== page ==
I’m reading Light of Impossible Stars, the third novel in Gareth Powell’s Embers of War series. When I came across these sentences it hit me just how perfect they were for what we’re experiencing now. And, who knows? A month down the road these days in early April 2020 might be considered good times. Everything is relative. Look for the good when and where you can. We will survive.
Enforced seclusion has certainly increased our hours of television viewing here at Doright Manor. In just three days we watched the documentary, “Tiger King.” Crazy show.
Joe Exotic, aka The Tiger King, made for an interesting few days of viewing. The flamboyant openly gay Oklahoman made his career in breeding and exhibiting big cats. His business caught the attention of animal rights groups and the situation spiraled into chaos.
Studly Doright and I should’ve taken a break from dramatic tv for a few days after the final episode of “Tiger King,” I suppose, but we dove right into “Ozark”—a series revolving around a man (played by Jason Bateman) who pretty much has sold his soul to a the head of a drug cartel and now is scrambling to keep his family safe.
So last night my dreams were filled with drug smuggling tigers running from the authorities who were themselves dressed as cowboys, wearing chaps, Stetsons, and little else. Could someone please suggest a lighthearted series? My psyche needs a break.
Lately I haven’t written anything for the blog until I’ve reached my daily goal of at least a thousand words in my novel. Today, though, I’m breaking my rule for a quick public service message.
There’s a link I found on Facebook that will help folks locate supplies in their area. Instok.org has been a godsend, and while I don’t know if it will work outside of the U.S., there’s likely something similar in your country.
Click on the link, then type in what you’re searching for, enter your zip code, and the locations where your item is in stock will be listed. It’s helped me find toilet paper twice now. Next, I’m going to look for Chris Pratt. Wouldn’t hurt to try, right,
How are you? How are you coping right now? At my house, it’s just Studly Doright, Scout (our elderly cat), and me. Currently we have toilet paper and a plan in place in case that runs out. You really don’t want to know the details of that plan.
We have food enough for at least two weeks, more if we dig into our stash of things we aren’t crazy about eating, but will if we have to. I’m not sure how we manage to buy items that we think we’ll eat, but never do. Some of it is left over from the last time the grandkids visited, but most of the unwanted foods were purchased with good intentions.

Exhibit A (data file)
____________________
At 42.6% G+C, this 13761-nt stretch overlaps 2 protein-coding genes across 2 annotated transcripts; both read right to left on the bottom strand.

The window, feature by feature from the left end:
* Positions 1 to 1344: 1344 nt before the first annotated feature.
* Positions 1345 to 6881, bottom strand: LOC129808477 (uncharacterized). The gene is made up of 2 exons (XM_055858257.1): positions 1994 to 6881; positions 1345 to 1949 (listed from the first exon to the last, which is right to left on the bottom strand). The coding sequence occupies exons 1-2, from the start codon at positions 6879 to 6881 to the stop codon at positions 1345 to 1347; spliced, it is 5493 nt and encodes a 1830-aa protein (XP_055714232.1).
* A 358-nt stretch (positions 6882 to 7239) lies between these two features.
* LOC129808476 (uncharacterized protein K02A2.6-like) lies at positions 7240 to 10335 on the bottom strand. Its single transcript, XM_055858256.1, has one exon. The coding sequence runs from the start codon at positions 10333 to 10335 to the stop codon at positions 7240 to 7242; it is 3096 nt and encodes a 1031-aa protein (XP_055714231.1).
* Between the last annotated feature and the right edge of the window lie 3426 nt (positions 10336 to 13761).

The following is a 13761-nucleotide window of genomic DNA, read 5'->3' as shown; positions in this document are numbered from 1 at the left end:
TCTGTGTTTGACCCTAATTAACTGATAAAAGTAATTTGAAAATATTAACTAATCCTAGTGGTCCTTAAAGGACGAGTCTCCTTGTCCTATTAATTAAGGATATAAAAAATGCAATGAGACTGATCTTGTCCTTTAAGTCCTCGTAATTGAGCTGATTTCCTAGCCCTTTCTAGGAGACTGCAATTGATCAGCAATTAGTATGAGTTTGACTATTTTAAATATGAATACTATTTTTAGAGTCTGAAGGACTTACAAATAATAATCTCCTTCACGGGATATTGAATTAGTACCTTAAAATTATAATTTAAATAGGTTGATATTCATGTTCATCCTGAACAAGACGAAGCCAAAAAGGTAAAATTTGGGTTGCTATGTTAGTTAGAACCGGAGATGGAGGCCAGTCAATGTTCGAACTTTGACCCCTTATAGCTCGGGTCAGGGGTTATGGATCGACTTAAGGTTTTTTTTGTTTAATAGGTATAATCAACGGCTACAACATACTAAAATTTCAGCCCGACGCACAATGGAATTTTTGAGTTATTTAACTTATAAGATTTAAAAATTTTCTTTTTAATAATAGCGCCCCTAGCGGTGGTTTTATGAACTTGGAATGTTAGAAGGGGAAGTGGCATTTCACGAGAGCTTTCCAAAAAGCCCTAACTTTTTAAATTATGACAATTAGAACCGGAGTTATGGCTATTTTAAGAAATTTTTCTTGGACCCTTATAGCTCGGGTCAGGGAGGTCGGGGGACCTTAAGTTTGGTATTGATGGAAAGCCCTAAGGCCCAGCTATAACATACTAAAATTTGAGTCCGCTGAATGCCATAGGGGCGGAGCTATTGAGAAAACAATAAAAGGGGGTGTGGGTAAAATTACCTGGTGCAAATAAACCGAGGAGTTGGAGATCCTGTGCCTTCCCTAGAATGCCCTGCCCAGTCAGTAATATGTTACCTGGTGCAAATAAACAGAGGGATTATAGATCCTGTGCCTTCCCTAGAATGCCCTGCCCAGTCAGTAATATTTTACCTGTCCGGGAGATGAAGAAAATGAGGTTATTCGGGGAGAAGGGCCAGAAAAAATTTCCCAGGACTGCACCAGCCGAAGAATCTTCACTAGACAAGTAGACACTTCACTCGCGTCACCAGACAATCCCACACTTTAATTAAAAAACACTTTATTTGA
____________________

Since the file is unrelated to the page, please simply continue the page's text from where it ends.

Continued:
Studly is working from home with lots of help from Scout, who now makes sure he’s up and ready to head to the office around 6 a.m. Her favorite thing is helping him with conference calls. She’s probably saved the company a fortune simply by adding her occasional meow to the conversations.
I’m sort of a loner anyway, so except for the fact that now 99% of my time is spent at home all day every day, nothing much has changed. Before the pandemic, I’d go on solo expeditions looking for things to use as blog fodder.
I worry about our kids and grandkids, my brothers and their families and Studly’s mom and his siblings. Worry isn’t productive, though, so I pray for them all every day, often more than once. I hope someone out there is praying for me.
Oh, and I think about all of the bloggers I follow. If I don’t see a post from the regulars fairly often I begin to fear the worst. Please post something, even if it’s just a meme or a photo or a reassuring sentence. Let me know you’re okay. Same with those who follow me. You’re important to me.
I’ve been working on my novel daily, and I’m closing in on 60,000 words. I like my characters, even though they still talk way too much.
So question number one is: How much dialogue is too much? Is there a golden ratio that can be applied or should I just let them talk?
Question #2: I’m afraid I hit the story’s climax way too soon. How do I create some new tension to keep the story going, OR, should I create some additional tension before the perceived climax and delay the denouement?
Question #3: What is the meaning of life in the age of COVID-19? And is it too frivolous to be working on a novel during such a time?
I wrote a little over 1,000 words this morning and now I’m snuggled up with the cat. One moment I’m able to put the pandemic totally out of my mind, while the next moment I’m contemplating how horrible it must be to be hooked to a ventilator and that makes me need to wipe tears onto my shirt sleeve.